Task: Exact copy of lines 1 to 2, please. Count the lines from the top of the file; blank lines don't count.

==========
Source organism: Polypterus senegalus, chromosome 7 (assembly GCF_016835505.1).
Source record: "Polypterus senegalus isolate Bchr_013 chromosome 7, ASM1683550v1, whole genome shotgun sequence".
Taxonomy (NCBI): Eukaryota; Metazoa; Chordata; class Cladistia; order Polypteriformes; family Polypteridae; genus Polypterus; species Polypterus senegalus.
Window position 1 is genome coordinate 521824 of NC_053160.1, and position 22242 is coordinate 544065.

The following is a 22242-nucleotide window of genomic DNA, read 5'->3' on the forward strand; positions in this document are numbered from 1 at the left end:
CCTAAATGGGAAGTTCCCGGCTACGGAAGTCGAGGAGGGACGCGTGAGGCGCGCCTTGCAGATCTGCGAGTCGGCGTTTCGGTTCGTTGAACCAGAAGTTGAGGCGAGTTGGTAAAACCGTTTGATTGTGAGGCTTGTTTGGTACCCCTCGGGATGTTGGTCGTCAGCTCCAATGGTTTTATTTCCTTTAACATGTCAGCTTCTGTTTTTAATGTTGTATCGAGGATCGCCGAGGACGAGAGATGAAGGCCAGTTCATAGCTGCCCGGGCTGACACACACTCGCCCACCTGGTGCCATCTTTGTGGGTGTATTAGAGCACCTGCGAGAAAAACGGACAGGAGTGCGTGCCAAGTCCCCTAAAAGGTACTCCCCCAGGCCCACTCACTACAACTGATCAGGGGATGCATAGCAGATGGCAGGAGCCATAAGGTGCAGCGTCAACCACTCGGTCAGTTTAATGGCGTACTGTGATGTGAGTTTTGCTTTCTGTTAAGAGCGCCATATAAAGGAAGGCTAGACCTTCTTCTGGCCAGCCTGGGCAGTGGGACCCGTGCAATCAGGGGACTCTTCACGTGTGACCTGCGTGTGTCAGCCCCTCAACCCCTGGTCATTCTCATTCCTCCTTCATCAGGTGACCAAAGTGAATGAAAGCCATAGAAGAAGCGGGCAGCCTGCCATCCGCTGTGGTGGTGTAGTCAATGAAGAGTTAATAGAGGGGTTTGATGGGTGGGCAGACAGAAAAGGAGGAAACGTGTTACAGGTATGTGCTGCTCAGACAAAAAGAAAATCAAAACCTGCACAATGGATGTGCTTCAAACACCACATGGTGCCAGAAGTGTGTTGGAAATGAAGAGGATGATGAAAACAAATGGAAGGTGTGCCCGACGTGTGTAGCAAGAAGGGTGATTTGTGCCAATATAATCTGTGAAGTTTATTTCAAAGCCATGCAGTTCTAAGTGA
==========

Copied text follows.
Source organism: Polypterus senegalus, chromosome 7 (assembly GCF_016835505.1).
Source record: "Polypterus senegalus isolate Bchr_013 chromosome 7, ASM1683550v1, whole genome shotgun sequence".